Here at Dovetail Design, located in Southeastern Idaho, we strive to do our best work and pay attention to the details which is why we always choose a Livos finish.
- easy to use
- very forgiving when mistakes are made
- durable and smooth
- leaves the wood looking like wood and not plastic
- eco-friendly and not harmful
- easily repaired and refurbished. No sanding or stripping needed. Just recoat your project with another coat of Livos, work in with a Scotch Brite again and wipe off the excess. Your project will look good as new!
Keep in mind that any oil finish depends on a great sanding effort. Oil will show your mistakes in your wood prep, but here a few hints to help make your project beautiful. It's worth the extra effort to get such a beautiful, smooth finish.
I start with a hard pad on my air sander with a 120 grit pad or 100 grit if I see snipe on the board from the planer. I work my way through 120 grit, 180 grit, then I use a softer pad with 180 grit Mirka Abranet. The Abranet gives a slight polish to the wood. Then it is time to ease edges using sandpaper wrapped around a block. I will vacuum my boards before I start finishing, but it is not necessary to have a dust free area. That is a benefit of a hand rubbed oil finish because other work can still go on in the shop without affecting the wood finishing project.
FINISHING WITH LIVOS:
Materials management is one key to a successful outcome. For cabinet doors and drawer fronts, I hang them from the metal ceiling rack which is 4 inch mesh or in Idaho called sheep fence. Drill a small hole in an edge that will never be seen once installed and screw in a little hook.
If boards are too big or all sides will be seen when complete I use saw horses or my sanding table with a cover. I place the boards on a flat surface with stickers so I can lift and stand them on edge to brush finish on the backside.
Once I am set up I get my materials out:
- foam brush
- scotch brite pad wrapped around a block
- rags, cut so they are not too big
- always wear gloves
- and of course, Livos
To start with, I always brush the finish on the end grain first. The end grain pores will absorb more finish quickly and it will be hard to get drip marks out. Then I work on the top of the board covering with a good amount of finish. After getting the finish on I will use the scotch brite pad 360 grit or finer and gently work the finish in while wet,with the grain, on the top and the edges. Why is the scotch brite pad necessary?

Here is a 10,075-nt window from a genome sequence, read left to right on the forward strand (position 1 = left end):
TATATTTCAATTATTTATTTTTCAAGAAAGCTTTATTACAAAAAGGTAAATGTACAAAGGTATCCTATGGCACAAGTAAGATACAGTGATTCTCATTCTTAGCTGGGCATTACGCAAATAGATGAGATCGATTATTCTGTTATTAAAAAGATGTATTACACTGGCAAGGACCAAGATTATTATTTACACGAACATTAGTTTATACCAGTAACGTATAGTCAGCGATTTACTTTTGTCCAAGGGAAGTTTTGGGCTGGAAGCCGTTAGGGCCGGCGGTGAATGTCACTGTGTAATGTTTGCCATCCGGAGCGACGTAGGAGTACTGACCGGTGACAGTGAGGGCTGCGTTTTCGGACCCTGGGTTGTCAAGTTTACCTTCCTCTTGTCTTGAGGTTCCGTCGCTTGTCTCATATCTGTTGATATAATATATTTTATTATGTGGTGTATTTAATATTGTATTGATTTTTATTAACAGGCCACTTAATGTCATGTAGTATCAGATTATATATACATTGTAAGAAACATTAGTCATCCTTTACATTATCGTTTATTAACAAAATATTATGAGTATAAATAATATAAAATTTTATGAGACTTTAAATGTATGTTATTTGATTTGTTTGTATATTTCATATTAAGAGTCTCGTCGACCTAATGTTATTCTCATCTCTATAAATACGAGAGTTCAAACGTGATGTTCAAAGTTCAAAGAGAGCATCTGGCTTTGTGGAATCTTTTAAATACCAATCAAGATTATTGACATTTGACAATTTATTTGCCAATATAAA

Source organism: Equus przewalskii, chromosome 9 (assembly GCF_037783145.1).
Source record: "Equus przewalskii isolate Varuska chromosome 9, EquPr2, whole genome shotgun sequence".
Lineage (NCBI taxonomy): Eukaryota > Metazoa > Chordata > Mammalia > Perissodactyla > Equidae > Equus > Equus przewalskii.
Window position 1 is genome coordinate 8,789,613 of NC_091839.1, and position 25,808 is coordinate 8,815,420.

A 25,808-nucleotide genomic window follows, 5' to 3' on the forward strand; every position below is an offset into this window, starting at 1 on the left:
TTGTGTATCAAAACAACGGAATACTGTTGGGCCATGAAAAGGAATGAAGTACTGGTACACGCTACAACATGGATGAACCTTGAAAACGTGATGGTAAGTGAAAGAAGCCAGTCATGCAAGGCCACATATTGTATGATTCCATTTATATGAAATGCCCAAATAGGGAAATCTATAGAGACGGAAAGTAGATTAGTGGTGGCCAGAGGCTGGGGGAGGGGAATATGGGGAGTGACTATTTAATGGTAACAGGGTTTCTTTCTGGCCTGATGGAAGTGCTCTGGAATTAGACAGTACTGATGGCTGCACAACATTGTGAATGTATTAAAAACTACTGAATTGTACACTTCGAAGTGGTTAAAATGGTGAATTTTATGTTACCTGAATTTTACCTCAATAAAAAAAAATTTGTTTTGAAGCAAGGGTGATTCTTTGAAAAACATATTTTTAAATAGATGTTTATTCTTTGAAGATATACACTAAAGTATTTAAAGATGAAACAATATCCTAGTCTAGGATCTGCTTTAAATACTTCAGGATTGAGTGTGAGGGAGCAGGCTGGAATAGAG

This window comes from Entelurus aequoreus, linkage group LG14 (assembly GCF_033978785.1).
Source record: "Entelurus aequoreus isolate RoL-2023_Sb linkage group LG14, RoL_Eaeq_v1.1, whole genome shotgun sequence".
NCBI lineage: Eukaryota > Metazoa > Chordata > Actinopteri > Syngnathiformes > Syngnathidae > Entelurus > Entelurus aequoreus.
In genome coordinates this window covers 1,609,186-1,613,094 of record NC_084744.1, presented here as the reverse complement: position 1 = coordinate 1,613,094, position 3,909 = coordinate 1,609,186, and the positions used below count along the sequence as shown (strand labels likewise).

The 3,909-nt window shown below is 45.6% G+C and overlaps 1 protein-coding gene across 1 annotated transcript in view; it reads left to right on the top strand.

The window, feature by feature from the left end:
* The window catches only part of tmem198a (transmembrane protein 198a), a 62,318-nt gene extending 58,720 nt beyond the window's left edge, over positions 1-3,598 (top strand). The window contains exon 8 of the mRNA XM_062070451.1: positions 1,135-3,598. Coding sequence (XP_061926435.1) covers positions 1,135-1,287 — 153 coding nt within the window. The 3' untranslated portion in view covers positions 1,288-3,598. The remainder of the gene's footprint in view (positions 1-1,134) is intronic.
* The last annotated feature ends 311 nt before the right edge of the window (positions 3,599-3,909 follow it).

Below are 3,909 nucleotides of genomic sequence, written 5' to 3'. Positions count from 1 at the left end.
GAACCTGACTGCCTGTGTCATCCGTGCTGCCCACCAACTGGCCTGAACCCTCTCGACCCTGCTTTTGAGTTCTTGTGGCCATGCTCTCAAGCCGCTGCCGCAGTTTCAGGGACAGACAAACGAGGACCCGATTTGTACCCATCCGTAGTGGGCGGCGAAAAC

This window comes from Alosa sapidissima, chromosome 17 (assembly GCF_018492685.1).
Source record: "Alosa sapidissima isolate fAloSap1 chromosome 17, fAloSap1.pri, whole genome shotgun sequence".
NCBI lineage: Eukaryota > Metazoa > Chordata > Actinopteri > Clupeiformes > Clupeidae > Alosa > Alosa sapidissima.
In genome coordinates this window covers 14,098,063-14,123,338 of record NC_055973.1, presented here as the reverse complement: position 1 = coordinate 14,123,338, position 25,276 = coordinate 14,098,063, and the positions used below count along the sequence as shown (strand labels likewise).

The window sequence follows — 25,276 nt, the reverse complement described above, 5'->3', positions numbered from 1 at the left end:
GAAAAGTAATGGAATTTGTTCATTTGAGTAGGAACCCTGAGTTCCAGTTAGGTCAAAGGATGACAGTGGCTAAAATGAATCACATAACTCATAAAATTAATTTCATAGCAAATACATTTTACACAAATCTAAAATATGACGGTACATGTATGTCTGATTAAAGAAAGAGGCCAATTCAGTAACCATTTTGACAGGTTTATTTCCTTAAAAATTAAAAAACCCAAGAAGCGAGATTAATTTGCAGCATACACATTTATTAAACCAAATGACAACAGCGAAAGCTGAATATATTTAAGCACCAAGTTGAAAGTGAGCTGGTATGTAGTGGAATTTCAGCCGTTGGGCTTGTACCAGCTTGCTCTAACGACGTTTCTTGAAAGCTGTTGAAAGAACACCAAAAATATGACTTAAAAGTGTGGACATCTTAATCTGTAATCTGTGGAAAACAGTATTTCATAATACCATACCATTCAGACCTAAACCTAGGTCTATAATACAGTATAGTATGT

- it helps the oil penetrate into the wood pores
- it knocks down the wood fibers for a smoother finish
- you can correct slight sanding mistakes like pigtails by gently going over your piece
- it helps spread the finish more evenly
I start with four rags. I use two at first to grab a wet board that is hanging or a board on the saw horses. I wipe it down which also helps to spread more finish around. I then change to dry rags for a final wipe. I am able to use these rags many times over. When the wet rags get too soaked with finish I replace them with the dry rags and get two more dry rags. I will place the wet rags in a fireproof bucket before taking them outside and lay them out to dry at the end of the day. Only flat boards are shown in these pictures. For door corners or grooves I will wrap a rag around a scraper or putty knife to get in the corners. It is important to get all the standing finish off or it will not dry correctly and may leave a shiny area.
I add small pieces of rags in between the underside of the board and the sticker to keep them from sticking together. Hanging the boards allows for even drying all round the board and it is easy for them to be safely out of the way.
Dispose of rags properly. They can be combustible if wet with a Livos finish.
In the end everyone has a different tips and techniques to use Livos products. This is just the steps we have found to be easy and produce a beautiful finish. Clink the link here to get the application steps from the manufacturer.
Thanks for reading:)